Nicholas de Grandmaison, Sun Calf, Siksika (1949), pastel on paper [Art Gallery of Alberta, Edmonton AB, May 24-Aug 10] From the University of Lethbridge Art Collection, bequest of Lubov Alexandra de Grandmaison, 1994
Drawn from the Past: The Portraits & Practice of Nicholas de Grandmaison was guest curated by Gordon Snyder and circulated by the University of Lethbridge Art Gallery.
The exhibit presents a fascinating series of portraits of Plains Indians drawn mainly in pastel. They highlight de Grandmaison's long and successful career as a portraitist in Canada and capture the strength, vitality and emotions of a people he saw as the aristocrats of North America. The exhibition includes audio recordings of interviews with his subjects and of traditional songs.
De Grandmaison's life took a circuitous journey from his patrician roots in Russia to his induction into a First Nations tribe on the Canadian prairies. Educated in Moscow, he studied art, music, history, languages, cartography and topography before joining the army at age 19. During World War I, he was interned in a German POW camp for four years. As an artist émigré, he studied at the St. John's Wood Art School in London after the war, and later in Paris. He immigrated to Winnipeg in 1923, where he worked at a printing and engraving firm doing portraits mainly of children.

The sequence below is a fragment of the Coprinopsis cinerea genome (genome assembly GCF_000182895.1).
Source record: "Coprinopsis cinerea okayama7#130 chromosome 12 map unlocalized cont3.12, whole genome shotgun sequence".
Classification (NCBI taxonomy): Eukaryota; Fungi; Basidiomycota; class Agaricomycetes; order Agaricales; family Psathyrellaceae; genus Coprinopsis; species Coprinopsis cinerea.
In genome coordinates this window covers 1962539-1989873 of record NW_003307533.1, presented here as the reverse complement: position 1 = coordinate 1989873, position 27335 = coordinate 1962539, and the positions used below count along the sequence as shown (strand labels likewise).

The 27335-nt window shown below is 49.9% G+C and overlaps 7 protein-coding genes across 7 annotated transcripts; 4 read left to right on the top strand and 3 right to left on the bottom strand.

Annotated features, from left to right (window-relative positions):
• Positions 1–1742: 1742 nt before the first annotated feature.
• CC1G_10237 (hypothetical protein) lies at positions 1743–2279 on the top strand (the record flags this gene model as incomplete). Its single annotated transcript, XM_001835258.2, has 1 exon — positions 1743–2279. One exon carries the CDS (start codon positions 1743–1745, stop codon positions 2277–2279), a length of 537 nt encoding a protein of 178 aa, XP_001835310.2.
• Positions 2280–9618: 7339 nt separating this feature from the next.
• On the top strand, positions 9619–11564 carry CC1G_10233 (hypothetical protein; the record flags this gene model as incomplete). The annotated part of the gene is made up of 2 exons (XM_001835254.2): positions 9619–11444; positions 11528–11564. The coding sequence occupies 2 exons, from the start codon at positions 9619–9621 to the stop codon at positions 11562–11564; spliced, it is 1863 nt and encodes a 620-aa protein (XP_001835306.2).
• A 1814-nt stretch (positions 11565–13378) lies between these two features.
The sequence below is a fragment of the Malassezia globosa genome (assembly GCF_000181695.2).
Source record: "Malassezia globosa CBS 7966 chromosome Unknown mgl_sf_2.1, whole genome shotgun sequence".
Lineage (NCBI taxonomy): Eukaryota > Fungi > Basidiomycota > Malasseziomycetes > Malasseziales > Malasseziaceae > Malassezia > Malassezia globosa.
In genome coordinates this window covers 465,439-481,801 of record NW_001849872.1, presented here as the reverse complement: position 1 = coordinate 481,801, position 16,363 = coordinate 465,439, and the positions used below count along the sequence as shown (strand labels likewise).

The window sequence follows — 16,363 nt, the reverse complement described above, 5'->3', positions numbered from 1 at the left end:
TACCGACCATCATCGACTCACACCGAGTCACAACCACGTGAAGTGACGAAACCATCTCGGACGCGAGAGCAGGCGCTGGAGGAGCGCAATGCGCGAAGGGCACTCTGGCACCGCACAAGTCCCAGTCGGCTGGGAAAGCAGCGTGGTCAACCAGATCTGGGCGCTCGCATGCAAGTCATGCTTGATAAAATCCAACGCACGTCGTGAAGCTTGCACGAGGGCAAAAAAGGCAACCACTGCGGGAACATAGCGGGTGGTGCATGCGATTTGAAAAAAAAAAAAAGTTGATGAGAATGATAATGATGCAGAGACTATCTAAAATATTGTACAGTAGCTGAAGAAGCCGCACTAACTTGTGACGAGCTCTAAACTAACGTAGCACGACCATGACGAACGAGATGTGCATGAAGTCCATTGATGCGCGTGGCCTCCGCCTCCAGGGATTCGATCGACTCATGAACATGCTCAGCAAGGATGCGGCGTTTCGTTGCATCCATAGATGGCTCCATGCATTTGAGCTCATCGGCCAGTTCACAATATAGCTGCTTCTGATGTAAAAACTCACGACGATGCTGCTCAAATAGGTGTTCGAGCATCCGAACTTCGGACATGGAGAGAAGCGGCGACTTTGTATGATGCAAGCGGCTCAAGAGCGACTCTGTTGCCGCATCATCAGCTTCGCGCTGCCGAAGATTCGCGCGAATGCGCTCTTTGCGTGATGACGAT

De Grandmaison's first exposure to Canada's natives took place in 1930 when he travelled to The Pas in northern Manitoba. Immediately struck by his affinity with the native communities, he devoted the rest of his life to documenting them. In the 1930s and 1940s de Grandmaison began painting and sculpting portraits of the Plains Indians of Manitoba, Saskatchewan and Southern Alberta. In 1940, he settled with his family in Banff, then a tiny community near the border of BC and Alberta, and travelled widely in his quest. He was elected into the Royal Canadian Academy in 1942.
Nicholas de Grandmaison, whose honours include the Order of Canada, died in Calgary in 1978 and was buried in the Peigan Reserve where he had been made an Honorary Chief. His work is represented in public and private collections across Canada.